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Keywords:

  • Acute respiratory tract infection;
  • hand hygiene;
  • influenza;
  • systematic review

Abstract

  1. Top of page
  2. Abstract
  3. Introduction
  4. Methods
  5. Results
  6. Discussion
  7. Acknowledgements
  8. Contributions
  9. Ethical approval
  10. Conflicts of interest
  11. References
  12. Supporting Information

Please cite this paper as: Warren-Gash et al. (2012) Hand hygiene to reduce community transmission of influenza and acute respiratory tract infection: a systematic review. Influenza and Other Respiratory Viruses DOI: 10.1111/irv.12015.

Hand hygiene may be associated with modest protection against some acute respiratory tract infections, but its specific role in influenza transmission in different settings is unclear. We aimed to review evidence that improving hand hygiene reduces primary and secondary transmission of (i) influenza and (ii) acute respiratory tract infections in community settings. We searched Medline, Embase, Global Health and Cochrane databases up to 13 February 2012 for reports in any language of original research investigating the effect of hand hygiene on influenza or acute respiratory tract infection where aetiology was unspecified in community settings including institutions such as schools, and domestic residences. Data were presented and quality rated across outcomes according to the Grading of Recommendations Assessment, Development and Evaluation system. Sixteen articles met inclusion criteria. There was moderate to low-quality evidence of a reduction in both influenza and respiratory tract infection with hand hygiene interventions in schools, greatest in a lower–middle-income setting. There was high-quality evidence of a small reduction in respiratory infection in childcare settings. There was high-quality evidence for a large reduction in respiratory infection with a hand hygiene intervention in squatter settlements in a low-income setting. There was moderate- to high-quality evidence of no effect on secondary transmission of influenza in households that had already experienced an index case. While hand hygiene interventions have potential to reduce transmission of influenza and acute respiratory tract infections, their effectiveness varies depending on setting, context and compliance.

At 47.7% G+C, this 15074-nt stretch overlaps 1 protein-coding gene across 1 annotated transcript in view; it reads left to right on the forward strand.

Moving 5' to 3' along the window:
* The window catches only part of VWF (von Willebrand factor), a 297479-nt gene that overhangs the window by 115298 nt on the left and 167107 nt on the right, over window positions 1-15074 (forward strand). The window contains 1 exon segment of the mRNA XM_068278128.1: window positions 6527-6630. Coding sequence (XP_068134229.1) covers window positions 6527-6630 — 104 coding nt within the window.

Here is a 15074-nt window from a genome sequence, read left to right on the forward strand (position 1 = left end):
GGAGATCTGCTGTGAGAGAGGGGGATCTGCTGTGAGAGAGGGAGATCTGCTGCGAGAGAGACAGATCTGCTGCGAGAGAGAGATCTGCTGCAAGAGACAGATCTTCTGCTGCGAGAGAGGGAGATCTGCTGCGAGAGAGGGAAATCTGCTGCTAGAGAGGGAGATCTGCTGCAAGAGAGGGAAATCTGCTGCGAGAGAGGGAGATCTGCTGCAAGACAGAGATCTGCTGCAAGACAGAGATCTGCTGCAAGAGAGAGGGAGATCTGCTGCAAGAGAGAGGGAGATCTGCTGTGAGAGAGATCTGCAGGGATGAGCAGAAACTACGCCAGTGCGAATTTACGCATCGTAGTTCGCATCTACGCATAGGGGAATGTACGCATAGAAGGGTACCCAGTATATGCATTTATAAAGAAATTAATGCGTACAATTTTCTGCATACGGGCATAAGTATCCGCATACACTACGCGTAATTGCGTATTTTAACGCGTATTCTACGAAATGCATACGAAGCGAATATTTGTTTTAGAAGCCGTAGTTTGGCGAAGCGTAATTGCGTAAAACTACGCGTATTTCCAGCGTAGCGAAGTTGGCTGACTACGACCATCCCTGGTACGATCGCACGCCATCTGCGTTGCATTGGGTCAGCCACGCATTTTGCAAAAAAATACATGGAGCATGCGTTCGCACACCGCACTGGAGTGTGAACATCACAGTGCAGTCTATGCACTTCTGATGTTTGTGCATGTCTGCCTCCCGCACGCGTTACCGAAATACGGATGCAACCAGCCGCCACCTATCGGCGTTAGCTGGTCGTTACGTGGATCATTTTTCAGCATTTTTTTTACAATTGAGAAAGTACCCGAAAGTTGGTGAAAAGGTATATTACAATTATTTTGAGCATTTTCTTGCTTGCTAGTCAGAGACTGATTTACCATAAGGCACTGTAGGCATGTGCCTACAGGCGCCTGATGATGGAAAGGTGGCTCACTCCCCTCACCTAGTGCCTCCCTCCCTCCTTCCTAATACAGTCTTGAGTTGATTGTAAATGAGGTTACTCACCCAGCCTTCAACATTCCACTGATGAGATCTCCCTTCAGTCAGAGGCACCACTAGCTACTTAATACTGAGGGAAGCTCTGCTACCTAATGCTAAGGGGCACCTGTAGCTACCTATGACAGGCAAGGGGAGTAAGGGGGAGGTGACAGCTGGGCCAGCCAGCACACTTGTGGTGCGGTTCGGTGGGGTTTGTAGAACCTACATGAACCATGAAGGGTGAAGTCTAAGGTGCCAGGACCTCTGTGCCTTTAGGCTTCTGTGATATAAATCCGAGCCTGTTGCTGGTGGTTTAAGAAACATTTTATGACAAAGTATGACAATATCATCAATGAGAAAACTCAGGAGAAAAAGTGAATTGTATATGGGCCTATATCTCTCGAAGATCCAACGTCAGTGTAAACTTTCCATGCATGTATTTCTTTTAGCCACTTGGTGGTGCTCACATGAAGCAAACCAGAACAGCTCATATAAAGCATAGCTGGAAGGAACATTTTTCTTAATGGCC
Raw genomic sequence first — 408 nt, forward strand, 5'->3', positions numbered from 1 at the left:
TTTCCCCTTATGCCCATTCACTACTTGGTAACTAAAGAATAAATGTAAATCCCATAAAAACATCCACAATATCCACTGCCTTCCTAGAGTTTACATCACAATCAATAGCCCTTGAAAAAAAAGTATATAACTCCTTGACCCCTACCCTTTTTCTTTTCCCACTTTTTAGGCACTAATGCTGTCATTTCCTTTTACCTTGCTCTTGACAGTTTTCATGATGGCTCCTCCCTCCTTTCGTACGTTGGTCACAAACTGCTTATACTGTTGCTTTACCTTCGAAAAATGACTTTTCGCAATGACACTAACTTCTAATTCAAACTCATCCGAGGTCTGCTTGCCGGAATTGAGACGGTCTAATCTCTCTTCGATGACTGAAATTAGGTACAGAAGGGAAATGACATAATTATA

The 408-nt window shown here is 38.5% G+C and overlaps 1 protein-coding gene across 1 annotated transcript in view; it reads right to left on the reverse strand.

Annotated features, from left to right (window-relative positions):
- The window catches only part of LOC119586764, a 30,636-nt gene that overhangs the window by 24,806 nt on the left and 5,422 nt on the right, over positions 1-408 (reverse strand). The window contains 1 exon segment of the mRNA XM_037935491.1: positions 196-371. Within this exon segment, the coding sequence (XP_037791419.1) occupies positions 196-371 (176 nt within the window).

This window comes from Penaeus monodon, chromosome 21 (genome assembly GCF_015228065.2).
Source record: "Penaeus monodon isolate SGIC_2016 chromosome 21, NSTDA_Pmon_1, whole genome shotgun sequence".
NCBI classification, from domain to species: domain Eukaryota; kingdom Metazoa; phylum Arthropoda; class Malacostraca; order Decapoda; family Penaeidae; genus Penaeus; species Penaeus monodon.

Introduction

  1. Top of page
  2. Abstract
  3. Introduction
  4. Methods
  5. Results
  6. Discussion
  7. Acknowledgements
  8. Contributions
  9. Ethical approval
  10. Conflicts of interest
  11. References
  12. Supporting Information

Hand hygiene is a simple, low-cost, non-pharmaceutical intervention that was recommended by local, national and international health agencies to prevent influenza transmission during the 2009 H1N1 influenza pandemic.1,2 Although evidence suggests that hand hygiene reduces diarrhoea episodes by around a third,3 the specific effect on influenza transmission is unclear. One previous review suggested that hygienic measures including hand washing,4 especially around young children, could reduce spread of respiratory tract viruses in general. Two earlier reviews estimated that hand hygiene may reduce transmission of respiratory tract infections by 16%5 and 21%,6 although these figures were pooled across studies with different designs, settings and outcome measures. Results may also have been biased by poor quality of included studies.5

It is biologically plausible that enhanced hand hygiene would interrupt influenza transmission, predominantly through reducing contact and some droplet spread rather than through effects on aerosol transmission. However, it is unclear whether effects are likely to differ in different community settings, for example, in schools compared with households or in high versus low–middle-income countries. These questions are likely to be of interest to governments and policymakers developing preparedness strategies for the next influenza pandemic and were the focus of our review.

We anticipated that interest in the 2009 pandemic may have stimulated new research into non-pharmaceutical interventions for influenza. We systematically reviewed the latest evidence from both intervention and observational studies to investigate whether hand hygiene practised in the community protected against influenza or acute respiratory tract infection in children and adults. We included studies based in both institutional non-healthcare settings, for example schools, and in domestic residences. We used the Grading of Recommendations Assessment, Development and Evaluation (GRADE) approach to present data and rate quality of evidence.7

Methods

  1. Top of page
  2. Abstract
  3. Introduction
  4. Methods
  5. Results
  6. Discussion
  7. Acknowledgements
  8. Contributions
  9. Ethical approval
  10. Conflicts of interest
  11. References
  12. Supporting Information

Search strategy

We sought to identify studies in community settings that examined the effect of a hand hygiene exposure (e.g. hand washing or hand sanitiser) on the risk or rate of developing influenza or an acute respiratory tract infection. Searches were carried out in any language in Medline (1946–), Embase (1974–) and Global Health (1910–) though OvidSP and in the Cochrane Central Register of Controlled Trials on 27 June 2011 and updated on 13 February 2012. Reference lists of relevant review articles were searched by hand. The following search strategy was used: